No Free Lunch, But Healthy Diet Improves Productivity
By Deborah Zabarenko
WASHINGTON — That fast-food burger, monster take-out sandwich or bag of nutritional nothing you got from the vending machine at work does more than make you sluggish after lunch.
It’s probably making your company less productive.
The global cost amounts to billions of dollars a year in lost productivity, considering that a diet loaded with fat and sugar puts workers at risk for diabetes and obesity-related illnesses, said Christopher Wanjek, who wrote the book on food in the workplace.
Obesity accounts for as much as 7 percent of total health costs in industrialized countries, Wanjek reported in “Food at Work,” a review commissioned by the United Nations’ International Labor Office.
Fat workers are twice as likely as fit workers to miss work. In the United States, the total cost attributable to obesity was $99.2 billion in 1995, Wanjek wrote.
“We’re not talking about polio. We’re not talking about smallpox. Those diseases were hard to eradicate,” Wanjek said. “We’re talking about nutritional diseases. This should be a no-brainer. Provide access to better food, and the disease will go away.”
There are solutions, but most require imagination and a bit of investment, Wanjek said in a Reuters interview.
One high-end example is Dole Food Co., which subsidized a healthy dining room for workers at its headquarters in Westlake Village, California, starting with an unlimited salad bar for $1.50, free fruit snacks in the morning, free vegetable snacks in the afternoon and encouragement to go to the gym and exercise, alongside the company’s chief.
After six months, tests on 60 volunteers found lower cholesterol, lower levels of certain proteins that are predictors of future heart disease, lower triglycerides and glucose levels, said Jennifer Grossman, director of the Dole Nutrition Institute.
“It really is in the company’s best interests to do it, in addition to boosting morale,” Grossman said by telephone.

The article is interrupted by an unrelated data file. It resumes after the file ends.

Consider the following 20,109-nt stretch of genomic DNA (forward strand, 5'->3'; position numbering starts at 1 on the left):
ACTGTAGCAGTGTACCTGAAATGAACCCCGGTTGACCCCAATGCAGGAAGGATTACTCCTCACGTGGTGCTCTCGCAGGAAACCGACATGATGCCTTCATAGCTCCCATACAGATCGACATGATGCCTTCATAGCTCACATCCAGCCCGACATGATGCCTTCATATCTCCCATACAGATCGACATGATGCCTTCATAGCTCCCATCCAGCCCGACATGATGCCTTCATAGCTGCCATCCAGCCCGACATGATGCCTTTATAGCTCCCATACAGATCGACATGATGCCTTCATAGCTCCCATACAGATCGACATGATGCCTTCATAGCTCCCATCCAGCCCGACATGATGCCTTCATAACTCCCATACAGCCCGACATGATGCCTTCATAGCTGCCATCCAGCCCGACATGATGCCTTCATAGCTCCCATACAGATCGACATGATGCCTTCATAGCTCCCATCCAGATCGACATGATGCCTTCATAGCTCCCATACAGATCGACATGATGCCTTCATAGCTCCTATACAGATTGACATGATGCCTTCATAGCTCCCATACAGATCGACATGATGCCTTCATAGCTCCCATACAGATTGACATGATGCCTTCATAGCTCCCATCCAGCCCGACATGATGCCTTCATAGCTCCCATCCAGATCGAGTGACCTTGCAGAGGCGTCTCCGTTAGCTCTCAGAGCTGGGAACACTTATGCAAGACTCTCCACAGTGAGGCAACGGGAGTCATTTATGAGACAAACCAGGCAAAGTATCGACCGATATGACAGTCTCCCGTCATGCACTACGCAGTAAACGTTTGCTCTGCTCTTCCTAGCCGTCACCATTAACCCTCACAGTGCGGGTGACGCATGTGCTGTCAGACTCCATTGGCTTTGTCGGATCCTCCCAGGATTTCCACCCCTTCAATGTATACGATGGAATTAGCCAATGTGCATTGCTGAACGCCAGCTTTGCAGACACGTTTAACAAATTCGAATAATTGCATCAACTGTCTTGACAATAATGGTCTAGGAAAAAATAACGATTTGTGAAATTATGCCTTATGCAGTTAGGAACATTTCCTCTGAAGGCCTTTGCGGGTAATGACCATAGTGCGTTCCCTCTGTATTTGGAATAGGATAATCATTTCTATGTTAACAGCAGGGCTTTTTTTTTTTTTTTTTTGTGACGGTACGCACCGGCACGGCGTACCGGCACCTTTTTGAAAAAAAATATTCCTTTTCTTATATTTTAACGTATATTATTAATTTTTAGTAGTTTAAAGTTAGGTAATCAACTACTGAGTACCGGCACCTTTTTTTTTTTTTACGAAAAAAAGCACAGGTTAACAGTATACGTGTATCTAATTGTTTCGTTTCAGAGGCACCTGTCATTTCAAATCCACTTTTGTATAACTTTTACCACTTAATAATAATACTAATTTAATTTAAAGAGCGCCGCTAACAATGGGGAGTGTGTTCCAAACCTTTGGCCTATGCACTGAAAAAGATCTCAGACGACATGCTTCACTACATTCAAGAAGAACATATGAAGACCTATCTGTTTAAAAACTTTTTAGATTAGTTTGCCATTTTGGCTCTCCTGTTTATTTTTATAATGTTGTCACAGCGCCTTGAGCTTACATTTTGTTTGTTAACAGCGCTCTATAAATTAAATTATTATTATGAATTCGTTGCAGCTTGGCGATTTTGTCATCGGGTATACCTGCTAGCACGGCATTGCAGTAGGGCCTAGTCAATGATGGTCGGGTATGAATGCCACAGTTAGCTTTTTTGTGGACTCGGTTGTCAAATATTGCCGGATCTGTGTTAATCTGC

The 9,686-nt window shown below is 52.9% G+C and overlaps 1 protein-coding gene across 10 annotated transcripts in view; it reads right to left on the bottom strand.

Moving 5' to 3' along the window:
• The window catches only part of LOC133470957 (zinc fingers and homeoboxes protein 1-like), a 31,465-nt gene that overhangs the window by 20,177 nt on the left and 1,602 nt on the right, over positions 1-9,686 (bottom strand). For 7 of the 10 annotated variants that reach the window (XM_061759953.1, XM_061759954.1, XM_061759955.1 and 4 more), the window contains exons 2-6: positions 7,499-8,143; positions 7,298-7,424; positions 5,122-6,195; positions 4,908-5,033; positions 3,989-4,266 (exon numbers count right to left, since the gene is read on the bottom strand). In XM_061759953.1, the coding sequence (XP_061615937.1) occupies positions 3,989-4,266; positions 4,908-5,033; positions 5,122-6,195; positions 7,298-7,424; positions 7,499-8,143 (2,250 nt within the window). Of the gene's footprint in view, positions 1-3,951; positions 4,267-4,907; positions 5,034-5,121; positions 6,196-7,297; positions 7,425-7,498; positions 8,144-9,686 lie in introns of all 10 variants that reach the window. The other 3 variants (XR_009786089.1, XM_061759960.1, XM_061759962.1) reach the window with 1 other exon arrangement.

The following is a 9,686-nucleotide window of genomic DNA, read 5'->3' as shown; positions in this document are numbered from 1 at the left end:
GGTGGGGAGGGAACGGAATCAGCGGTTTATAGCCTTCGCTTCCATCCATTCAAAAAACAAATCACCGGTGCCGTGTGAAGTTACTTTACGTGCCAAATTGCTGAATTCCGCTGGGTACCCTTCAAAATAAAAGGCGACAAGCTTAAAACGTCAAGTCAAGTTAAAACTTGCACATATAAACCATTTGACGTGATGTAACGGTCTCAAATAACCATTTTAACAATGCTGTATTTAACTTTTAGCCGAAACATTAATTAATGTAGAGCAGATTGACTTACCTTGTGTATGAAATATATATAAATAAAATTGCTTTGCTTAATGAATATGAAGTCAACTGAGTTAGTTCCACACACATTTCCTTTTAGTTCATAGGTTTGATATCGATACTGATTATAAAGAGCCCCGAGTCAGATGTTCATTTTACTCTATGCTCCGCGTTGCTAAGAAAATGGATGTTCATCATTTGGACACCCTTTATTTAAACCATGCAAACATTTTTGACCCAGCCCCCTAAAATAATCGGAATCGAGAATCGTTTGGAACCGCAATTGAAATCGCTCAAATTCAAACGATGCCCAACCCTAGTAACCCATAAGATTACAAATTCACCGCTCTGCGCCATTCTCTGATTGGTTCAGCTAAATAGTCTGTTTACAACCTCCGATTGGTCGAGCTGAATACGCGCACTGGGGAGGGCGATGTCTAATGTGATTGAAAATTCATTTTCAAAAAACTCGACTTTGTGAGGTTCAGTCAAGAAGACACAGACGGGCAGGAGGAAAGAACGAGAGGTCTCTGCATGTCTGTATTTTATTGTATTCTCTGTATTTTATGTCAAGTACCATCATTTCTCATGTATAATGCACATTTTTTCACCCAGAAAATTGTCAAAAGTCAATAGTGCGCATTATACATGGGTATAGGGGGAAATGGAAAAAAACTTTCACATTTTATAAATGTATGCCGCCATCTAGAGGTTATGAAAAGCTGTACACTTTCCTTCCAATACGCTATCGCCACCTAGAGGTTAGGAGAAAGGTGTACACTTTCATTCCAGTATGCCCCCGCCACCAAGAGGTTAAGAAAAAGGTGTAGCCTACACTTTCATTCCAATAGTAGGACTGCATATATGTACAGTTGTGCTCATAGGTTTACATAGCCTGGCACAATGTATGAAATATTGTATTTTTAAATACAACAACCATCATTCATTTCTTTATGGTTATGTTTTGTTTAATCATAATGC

Not every company can afford to do what Dole did, but U.S. health care giant Kaiser Permanente figured employees might eat more healthfully if local farmers set up stalls on the company’s grounds. They turned out to be right.
“Location is everything,” said Dr. Preston Maring, a physician who came up with the farm market plan. “If we put markets in the pathway that people normally walk, it’s very hard to pass up a fresh peach in the middle of August.”
Farm markets are a safe bet at Kaiser’s northern California base, where local produce is easily available year-round, but Maring noted that the program has expanded to 24 locations around the United States. The company pays only for whatever government permits are required, he said.
There are innovative programs elsewhere, Wanjek reported:
– Healthy workplace canteens like the one at Husky Injection Molding Systems Ltd in Ontario, Canada, where red meat and deep-fried items are banned and three helpings of vegetables come with every meal;
– Training for street-food vendors in hygiene and food safety in South Africa, Tanzania and India;
– Subsidized meal vouchers for use at restaurants and food shops in Brazil, Hungary, Romania, France, Britain, Sweden, India, Lebanon and China.
The United Nations has been interested in worker nutrition for decades, but until now it focused on poor countries where the issue was getting enough food and clean water to employees, rather than heading off obesity.
“The whole issue of obesity, how it affected workers’ health and productivity and how the workplace could become one of the ways of reaching people to combat obesity, had not been explored,” the Geneva-based labor organization’s William Salter said in answer to e-mailed questions.
Wanjek, himself a rail-thin 6-footer who makes a pot of soup each week and packages it to eat at work, described a vicious cycle based on poor nutrition in the workplace:
Poor nutrition leads to poor health, bringing on a lack of energy, strength and coordination and a lower learning potential, making for a poorly qualified job pool with lower productivity, resulting in a loss of competitiveness, higher business costs and lower investment and economic growth. In the end this brings about lower wages and then, again, poor nutrition for workers, Wanjek wrote.
At a recent Washington restaurant lunch, Wanjek had turtle soup with sherry, crispy fried fish and coleslaw and a few bites of sorbet for dessert.
Asked what place this kind of rich meal has in his examination of food at work, he demurred: “I have nothing to say about these expense-account lunches except that they eventually do you in, I’m sure.”
Excerpts from “Food at Work” can be seen online at http://www.ilo.org/public/english/support/publ/food.htm.